Reader: Cold Crush Closure Shows We Need to Be More Thoughtful About Gentrification
Cold Crush supporters rallied outside the club.
On October 20, Cold Crush reopened, a week after the venue at 2700 Larimer Street had been declared a public nuisance and closed by the Denver Police Department. In the intervening days, fans of the club had complained of unequal treatment, while neighbors debated the pros and cons of the place. Finally, after a meeting between Cold Crush's owners and city officials, the club was allowed to reopen. But the debate continues. Says Mary Kay:
As a resident of Curtis Mestizo Park for the last seventeen years and as a middle-class white woman, it's simultaneously heartbreaking and maddening to know that transplants (like myself) into Five Points or "RiNo" haven't taken the time to learn about and respect the rich history of communities of color that make up this area in Denver. Since the '90s (and likely earlier), communities of color and white folks have worked hard to decrease violence, increase access to education and creative arts, and have made this a community more accessible to all people, but especially to people who are interested in inclusivity. Five Points and the surrounding areas were formed as a result of racism and classism within downtown. Check out the Blair-Caldwell Library to get a sense of the history of this vibrant community. I in no way condone violence, but I believe violence can take on more forms than gun or gang violence. And I believe we can be more thoughtful and equitable about "gentrification."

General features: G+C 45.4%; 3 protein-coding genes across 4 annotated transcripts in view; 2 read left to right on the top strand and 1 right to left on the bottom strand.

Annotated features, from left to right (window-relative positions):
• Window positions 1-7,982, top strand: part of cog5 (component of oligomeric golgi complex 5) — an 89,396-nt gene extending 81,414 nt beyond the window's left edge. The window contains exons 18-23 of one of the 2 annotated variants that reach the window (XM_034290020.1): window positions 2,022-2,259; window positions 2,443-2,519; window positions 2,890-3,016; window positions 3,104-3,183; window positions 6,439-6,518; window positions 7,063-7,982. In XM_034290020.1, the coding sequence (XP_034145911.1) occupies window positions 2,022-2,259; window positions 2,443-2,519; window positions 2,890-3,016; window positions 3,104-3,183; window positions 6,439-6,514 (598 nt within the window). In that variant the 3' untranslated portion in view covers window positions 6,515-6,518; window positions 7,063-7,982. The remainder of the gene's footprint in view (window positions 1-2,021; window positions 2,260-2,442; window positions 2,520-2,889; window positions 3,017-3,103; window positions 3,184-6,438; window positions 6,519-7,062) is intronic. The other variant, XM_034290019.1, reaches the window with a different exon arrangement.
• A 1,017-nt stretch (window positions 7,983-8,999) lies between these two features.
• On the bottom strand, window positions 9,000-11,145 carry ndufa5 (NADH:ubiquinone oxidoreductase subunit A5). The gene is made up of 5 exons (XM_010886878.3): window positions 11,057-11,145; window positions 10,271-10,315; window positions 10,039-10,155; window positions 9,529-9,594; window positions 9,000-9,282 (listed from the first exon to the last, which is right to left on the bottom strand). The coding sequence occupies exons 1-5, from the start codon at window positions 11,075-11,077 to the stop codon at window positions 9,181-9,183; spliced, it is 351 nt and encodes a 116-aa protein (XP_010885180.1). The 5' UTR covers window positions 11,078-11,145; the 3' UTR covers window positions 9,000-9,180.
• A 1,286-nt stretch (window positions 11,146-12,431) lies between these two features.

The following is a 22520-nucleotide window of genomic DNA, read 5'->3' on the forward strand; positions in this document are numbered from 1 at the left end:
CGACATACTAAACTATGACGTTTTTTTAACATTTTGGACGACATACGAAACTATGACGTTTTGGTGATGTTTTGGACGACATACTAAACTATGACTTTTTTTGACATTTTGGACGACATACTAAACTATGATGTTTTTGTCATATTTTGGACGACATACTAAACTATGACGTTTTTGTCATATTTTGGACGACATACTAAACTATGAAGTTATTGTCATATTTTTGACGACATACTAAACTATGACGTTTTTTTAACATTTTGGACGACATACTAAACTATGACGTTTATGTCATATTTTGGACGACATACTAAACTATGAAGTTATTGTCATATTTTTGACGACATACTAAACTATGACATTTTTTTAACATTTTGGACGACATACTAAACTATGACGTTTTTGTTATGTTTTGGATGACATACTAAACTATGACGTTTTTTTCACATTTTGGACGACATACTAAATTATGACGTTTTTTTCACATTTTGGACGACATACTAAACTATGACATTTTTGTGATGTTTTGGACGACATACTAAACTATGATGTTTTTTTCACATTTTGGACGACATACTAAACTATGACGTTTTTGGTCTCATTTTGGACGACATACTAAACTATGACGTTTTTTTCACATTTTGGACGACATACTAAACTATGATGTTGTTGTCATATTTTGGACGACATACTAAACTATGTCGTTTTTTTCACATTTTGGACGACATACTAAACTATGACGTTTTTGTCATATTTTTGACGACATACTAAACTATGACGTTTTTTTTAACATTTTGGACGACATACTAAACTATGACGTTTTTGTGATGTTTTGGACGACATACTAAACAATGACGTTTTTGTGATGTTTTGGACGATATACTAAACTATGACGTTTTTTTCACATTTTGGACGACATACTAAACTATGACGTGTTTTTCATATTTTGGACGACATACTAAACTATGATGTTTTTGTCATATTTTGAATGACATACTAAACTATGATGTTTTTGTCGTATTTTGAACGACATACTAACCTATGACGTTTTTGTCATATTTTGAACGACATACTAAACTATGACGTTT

Have you been to Cold Crush? What do you think about the developments in that part of town?
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